Remember, the regularity in which you meet with your board can tell you a lot about how your board might be functioning. MedSend meets twice a year in person, and once via phone or conference call. The in-person meetings last 2-3 days and often times Rick will bring in subject matter experts to share or give presentations on the subject or direction Rick would like his board to consider. Rick “recently” brought a significant and innovative change to how MedSend would function moving into the future. The strategy and idea took 3 years to get passed through the board. Now, part of this delay was the regularity in which MedSend meets (2-3 times per year), but the major factor in that delay was the board pressed, prodded, and encouraged Rick to develop his idea throughout those 3 years. It took patience on everyone’s part, but when the board finally Ok’d the idea, MedSend had a fully developed and thorough plan of action for moving forward. The result? MedSend has a new direction that is brilliant and will significantly impact the effectiveness of the ministry moving into the future.
Rick encourages ministries to have patience with their boards. If you set your board up appropriately, they should be pushing back on and making you as the leader think about the things you want to move on. If the board had not pushed back and encouraged Rick to dig deeper, the rollout of his idea might not have ever gotten traction or been as effective as quickly as it was. The process might’ve been painful, but the patience ultimately paid off in the end.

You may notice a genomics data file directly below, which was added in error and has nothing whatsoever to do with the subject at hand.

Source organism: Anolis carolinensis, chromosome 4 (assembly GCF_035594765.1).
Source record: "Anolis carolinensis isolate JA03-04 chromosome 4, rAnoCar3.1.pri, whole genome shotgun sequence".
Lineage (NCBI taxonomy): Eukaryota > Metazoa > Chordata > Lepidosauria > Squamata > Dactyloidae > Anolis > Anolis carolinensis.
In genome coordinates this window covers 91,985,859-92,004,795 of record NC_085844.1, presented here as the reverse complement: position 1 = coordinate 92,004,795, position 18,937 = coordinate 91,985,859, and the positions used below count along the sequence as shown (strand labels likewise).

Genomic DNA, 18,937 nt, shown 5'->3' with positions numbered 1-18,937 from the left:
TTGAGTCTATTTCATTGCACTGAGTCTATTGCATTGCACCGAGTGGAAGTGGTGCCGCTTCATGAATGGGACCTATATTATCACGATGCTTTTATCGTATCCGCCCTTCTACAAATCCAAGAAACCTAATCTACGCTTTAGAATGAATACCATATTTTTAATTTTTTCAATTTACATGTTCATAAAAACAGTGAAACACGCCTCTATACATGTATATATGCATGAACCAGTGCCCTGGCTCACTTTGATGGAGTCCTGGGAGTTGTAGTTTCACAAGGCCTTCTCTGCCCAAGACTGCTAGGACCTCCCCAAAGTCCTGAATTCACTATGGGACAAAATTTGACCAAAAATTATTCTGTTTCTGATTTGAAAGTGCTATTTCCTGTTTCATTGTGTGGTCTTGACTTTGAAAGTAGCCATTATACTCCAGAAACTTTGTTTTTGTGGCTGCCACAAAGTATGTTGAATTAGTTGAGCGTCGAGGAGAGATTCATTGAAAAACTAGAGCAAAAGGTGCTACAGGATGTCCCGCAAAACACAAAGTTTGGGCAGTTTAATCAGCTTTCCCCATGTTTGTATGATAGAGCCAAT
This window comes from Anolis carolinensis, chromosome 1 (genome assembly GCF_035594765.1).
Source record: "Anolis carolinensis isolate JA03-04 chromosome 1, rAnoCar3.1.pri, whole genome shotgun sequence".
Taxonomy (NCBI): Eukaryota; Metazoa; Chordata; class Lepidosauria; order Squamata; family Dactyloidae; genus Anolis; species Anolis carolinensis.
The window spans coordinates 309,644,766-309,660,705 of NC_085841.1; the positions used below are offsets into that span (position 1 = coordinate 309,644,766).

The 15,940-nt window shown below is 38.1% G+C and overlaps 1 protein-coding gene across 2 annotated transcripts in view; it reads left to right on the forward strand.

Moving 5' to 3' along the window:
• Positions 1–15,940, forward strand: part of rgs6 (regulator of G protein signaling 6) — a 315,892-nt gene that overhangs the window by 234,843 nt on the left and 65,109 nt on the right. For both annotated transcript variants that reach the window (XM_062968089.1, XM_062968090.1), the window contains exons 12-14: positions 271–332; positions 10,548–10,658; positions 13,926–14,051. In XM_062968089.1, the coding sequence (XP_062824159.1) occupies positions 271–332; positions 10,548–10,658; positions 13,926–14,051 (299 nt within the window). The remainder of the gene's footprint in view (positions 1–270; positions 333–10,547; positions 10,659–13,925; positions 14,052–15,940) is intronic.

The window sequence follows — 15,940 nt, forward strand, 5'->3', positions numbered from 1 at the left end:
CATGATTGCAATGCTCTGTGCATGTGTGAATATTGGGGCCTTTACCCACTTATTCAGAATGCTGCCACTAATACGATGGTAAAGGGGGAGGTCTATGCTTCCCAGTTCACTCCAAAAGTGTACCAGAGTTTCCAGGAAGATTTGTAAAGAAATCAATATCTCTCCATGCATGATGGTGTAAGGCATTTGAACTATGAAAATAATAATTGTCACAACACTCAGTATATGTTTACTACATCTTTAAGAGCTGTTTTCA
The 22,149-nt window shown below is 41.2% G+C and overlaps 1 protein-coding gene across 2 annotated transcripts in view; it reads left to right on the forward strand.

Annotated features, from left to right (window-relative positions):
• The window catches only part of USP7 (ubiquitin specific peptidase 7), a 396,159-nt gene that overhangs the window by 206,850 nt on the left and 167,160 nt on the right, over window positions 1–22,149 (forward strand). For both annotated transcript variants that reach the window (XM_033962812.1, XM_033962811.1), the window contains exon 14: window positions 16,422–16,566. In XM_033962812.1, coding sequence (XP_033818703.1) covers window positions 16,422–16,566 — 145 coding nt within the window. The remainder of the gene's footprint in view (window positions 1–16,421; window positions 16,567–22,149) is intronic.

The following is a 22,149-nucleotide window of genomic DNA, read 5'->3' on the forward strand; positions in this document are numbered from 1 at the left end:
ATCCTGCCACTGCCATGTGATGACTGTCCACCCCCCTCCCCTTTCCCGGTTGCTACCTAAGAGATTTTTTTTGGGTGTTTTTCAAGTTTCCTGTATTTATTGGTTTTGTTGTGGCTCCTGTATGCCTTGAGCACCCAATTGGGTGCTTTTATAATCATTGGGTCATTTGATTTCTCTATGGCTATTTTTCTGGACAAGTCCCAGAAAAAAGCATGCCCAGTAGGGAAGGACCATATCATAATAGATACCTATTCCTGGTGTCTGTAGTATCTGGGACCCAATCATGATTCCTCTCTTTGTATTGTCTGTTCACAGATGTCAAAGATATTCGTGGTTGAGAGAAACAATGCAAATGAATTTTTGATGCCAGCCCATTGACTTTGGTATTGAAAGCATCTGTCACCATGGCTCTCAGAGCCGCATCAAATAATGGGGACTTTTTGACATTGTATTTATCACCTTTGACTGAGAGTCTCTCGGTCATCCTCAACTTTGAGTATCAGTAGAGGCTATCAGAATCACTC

Developing an innovative and effective board might mean significant changes to your current board. But, the ramifications for your ministry could be significant. Spend some time this week thinking about your current board. If you’ve got an innovative one that functions well, thank them for their service to your ministry. That reality is more often than not, NOT the norm.
If you’re looking for resources or consultancy to help with your board development, Rick references EFCA as a great resource for all of the above.